The system still works

By , Godfrey Sperling Jr. is chief of the Monitor's Washington bureau.

The picture in Washington today is often described by observers as an impasse - one in which there is no movement of power in any direction. There is much hand-wringing over the deadlock between the White House and Congress. Neither seems to be able to work its will on the other.

This has given rise to renewed criticism from those who see this struggle as ''government by inches'' and call for a revisal of our system of government, perhaps a change to the parliamentary system.

Thus this may be a good moment to be reminded that the American system of checks and balances was set up by the founding fathers as a brake on power - and that a kind of tug of war between the executive and legislative branches, with neither having an overpowering edge, was precisely the way this system was supposed to work.

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To guard against a concentration of power, and the tyranny and corruption that so easily can flow from that, the shapers of America were willing to accept a slower-moving government in exchange for these restraints.

Hence it can be argued that, if Adams and Jefferson and Franklin were here today to witness the way the President and Congress are wrestling with each other, they might shout ''hurrah.'' They would probably say something like: ''Well, it's worked pretty well over the years. And it certainly is better than the alternative, a government without these checks and balances.''

Of course, when the President is completely hogtied, the system isn't working , not even by inches. But this is not happening today. His big, 25 percent income-tax cut - a centerpiece of his approach to economic woes - remains in place. His third-year, 10 percent increment now seems safe from those in Congress who would wipe it out.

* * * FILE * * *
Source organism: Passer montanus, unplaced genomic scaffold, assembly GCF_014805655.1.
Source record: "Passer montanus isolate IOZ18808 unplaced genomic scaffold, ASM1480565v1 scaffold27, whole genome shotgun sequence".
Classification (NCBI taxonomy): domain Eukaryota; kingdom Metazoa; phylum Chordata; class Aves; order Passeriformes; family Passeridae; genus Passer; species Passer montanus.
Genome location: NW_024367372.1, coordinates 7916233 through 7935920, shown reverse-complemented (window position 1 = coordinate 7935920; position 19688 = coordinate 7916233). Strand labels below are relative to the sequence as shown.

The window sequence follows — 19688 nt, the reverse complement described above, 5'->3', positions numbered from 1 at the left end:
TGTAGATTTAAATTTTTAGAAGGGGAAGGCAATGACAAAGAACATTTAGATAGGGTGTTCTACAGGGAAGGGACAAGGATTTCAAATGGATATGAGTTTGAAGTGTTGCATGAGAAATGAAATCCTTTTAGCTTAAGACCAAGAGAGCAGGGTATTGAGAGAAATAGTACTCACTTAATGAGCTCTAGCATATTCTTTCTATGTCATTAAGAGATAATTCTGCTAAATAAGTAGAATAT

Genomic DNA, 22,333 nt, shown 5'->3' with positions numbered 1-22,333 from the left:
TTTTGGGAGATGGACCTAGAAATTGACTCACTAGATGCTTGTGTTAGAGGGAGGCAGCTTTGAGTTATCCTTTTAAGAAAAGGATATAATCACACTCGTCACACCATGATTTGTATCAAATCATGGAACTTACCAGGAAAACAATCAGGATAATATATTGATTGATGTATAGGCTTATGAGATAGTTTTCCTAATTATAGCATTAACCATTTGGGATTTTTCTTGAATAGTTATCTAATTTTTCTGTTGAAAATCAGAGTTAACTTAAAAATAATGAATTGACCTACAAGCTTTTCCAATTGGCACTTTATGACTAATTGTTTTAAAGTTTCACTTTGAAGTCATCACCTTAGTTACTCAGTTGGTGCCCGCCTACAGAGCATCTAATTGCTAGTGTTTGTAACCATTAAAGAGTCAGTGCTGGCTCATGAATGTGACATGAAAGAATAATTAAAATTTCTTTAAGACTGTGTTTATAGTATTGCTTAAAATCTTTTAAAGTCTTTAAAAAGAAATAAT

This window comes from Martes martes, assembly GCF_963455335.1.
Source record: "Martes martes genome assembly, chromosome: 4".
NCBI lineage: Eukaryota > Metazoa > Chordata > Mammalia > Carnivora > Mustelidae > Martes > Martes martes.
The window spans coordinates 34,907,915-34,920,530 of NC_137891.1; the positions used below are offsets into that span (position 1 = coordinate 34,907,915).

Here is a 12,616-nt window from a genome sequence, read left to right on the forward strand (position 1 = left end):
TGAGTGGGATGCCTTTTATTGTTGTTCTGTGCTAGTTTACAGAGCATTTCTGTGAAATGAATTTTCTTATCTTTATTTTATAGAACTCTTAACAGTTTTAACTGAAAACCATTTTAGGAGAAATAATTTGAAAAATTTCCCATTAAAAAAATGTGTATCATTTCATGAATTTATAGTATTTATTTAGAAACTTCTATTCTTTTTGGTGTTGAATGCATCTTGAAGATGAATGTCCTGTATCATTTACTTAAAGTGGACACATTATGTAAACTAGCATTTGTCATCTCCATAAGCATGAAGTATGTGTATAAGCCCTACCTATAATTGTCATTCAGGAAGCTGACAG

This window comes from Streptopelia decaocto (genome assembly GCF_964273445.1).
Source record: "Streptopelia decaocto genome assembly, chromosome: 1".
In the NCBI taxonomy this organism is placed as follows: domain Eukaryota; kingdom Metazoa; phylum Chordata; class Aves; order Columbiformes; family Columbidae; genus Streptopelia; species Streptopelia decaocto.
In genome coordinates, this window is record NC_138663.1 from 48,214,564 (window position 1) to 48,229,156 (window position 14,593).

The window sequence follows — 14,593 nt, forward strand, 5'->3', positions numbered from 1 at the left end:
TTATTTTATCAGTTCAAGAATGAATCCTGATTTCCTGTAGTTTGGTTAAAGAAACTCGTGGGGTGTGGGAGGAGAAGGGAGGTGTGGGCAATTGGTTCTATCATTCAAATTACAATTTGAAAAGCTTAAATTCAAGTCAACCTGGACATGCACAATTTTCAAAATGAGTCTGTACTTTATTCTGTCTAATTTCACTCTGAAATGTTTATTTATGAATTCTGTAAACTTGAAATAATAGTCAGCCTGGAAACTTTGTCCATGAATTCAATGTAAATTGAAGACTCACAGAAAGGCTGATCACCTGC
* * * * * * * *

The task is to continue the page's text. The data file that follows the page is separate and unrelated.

The President isn't getting all he wanted in new spending for defense. But he is getting a lot. At minimum he will get a 5 percent increase and it is more likely to come to 6 or 7 percent. No, not the 10 percent he asked for. But that was a bargaining position. Mr. Reagan knew he would have to take less. And privately he has indicated he will be content with this - though publicly he will lambaste the Democrats for pruning the defense budget.

The President has not dealt effectively with the massive budget deficit. He had expected a more buoyant economy by this time, which would have provided the revenue needed to reduce the deficit to more acceptable proportions.

Also, Mr. Reagan would like much deeper cuts in spending for social programs. But the Democrats on the Hill - and some moderate Republicans, too - won't go along.They want a much leaner defense budget.

Here lies the main battleground in the bitter, unresolved struggle between the executive and legislative branches - and the reference point for those who are so dismayed over the way government is working.

There is much evidence that government is still working. No one should forget that it was a masterwork of cooperation when the President and Congress got together on the social security compromise. Who could have predicted such an outcome?

Also, the apparent deadlock should lessen in the months ahead. The 1984 election year is coming up, and all those up for elective office are already putting their finger in the wind. Mr. Reagan is for tax cuts. What politician would want to go back to the voters advocating increased taxes? Mr. Reagan wants a stronger national defense. Who wants to be portrayed by the President as diluting his efforts to restore the US to a defense position that once again commands international respect?

There seems to be an impasse in government. But the stress should be on seems.

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